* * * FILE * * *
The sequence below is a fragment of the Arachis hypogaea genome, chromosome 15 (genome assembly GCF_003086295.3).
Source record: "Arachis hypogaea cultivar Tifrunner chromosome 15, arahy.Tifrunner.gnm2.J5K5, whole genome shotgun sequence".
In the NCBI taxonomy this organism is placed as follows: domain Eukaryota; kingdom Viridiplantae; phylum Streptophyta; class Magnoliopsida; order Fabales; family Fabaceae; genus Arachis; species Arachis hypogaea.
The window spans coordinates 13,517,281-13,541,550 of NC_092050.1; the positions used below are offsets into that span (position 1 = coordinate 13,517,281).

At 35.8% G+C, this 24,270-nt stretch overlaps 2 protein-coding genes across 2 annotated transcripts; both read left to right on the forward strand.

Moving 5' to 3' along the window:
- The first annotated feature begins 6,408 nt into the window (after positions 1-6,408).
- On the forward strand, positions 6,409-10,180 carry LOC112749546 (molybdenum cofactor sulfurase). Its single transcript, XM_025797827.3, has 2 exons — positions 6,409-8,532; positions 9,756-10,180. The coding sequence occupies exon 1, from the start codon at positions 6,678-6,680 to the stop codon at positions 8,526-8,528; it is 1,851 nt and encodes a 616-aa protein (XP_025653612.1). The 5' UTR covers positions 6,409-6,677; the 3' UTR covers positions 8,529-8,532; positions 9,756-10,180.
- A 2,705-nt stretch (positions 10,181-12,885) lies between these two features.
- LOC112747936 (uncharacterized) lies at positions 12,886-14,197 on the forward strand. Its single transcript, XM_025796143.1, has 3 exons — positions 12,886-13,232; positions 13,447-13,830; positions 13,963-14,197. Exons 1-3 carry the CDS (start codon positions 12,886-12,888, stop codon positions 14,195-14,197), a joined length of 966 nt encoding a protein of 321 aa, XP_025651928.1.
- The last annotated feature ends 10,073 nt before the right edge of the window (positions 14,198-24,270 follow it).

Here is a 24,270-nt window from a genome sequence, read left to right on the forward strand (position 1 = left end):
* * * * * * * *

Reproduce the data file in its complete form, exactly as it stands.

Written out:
The sequence below is a fragment of the Arachis hypogaea genome, chromosome 15 (genome assembly GCF_003086295.3).
Source record: "Arachis hypogaea cultivar Tifrunner chromosome 15, arahy.Tifrunner.gnm2.J5K5, whole genome shotgun sequence".
In the NCBI taxonomy this organism is placed as follows: domain Eukaryota; kingdom Viridiplantae; phylum Streptophyta; class Magnoliopsida; order Fabales; family Fabaceae; genus Arachis; species Arachis hypogaea.
The window spans coordinates 13,517,281-13,541,550 of NC_092050.1; the positions used below are offsets into that span (position 1 = coordinate 13,517,281).

At 35.8% G+C, this 24,270-nt stretch overlaps 2 protein-coding genes across 2 annotated transcripts; both read left to right on the forward strand.

Moving 5' to 3' along the window:
- The first annotated feature begins 6,408 nt into the window (after positions 1-6,408).
- On the forward strand, positions 6,409-10,180 carry LOC112749546 (molybdenum cofactor sulfurase). Its single transcript, XM_025797827.3, has 2 exons — positions 6,409-8,532; positions 9,756-10,180. The coding sequence occupies exon 1, from the start codon at positions 6,678-6,680 to the stop codon at positions 8,526-8,528; it is 1,851 nt and encodes a 616-aa protein (XP_025653612.1). The 5' UTR covers positions 6,409-6,677; the 3' UTR covers positions 8,529-8,532; positions 9,756-10,180.
- A 2,705-nt stretch (positions 10,181-12,885) lies between these two features.
- LOC112747936 (uncharacterized) lies at positions 12,886-14,197 on the forward strand. Its single transcript, XM_025796143.1, has 3 exons — positions 12,886-13,232; positions 13,447-13,830; positions 13,963-14,197. Exons 1-3 carry the CDS (start codon positions 12,886-12,888, stop codon positions 14,195-14,197), a joined length of 966 nt encoding a protein of 321 aa, XP_025651928.1.
- The last annotated feature ends 10,073 nt before the right edge of the window (positions 14,198-24,270 follow it).

Here is a 24,270-nt window from a genome sequence, read left to right on the forward strand (position 1 = left end):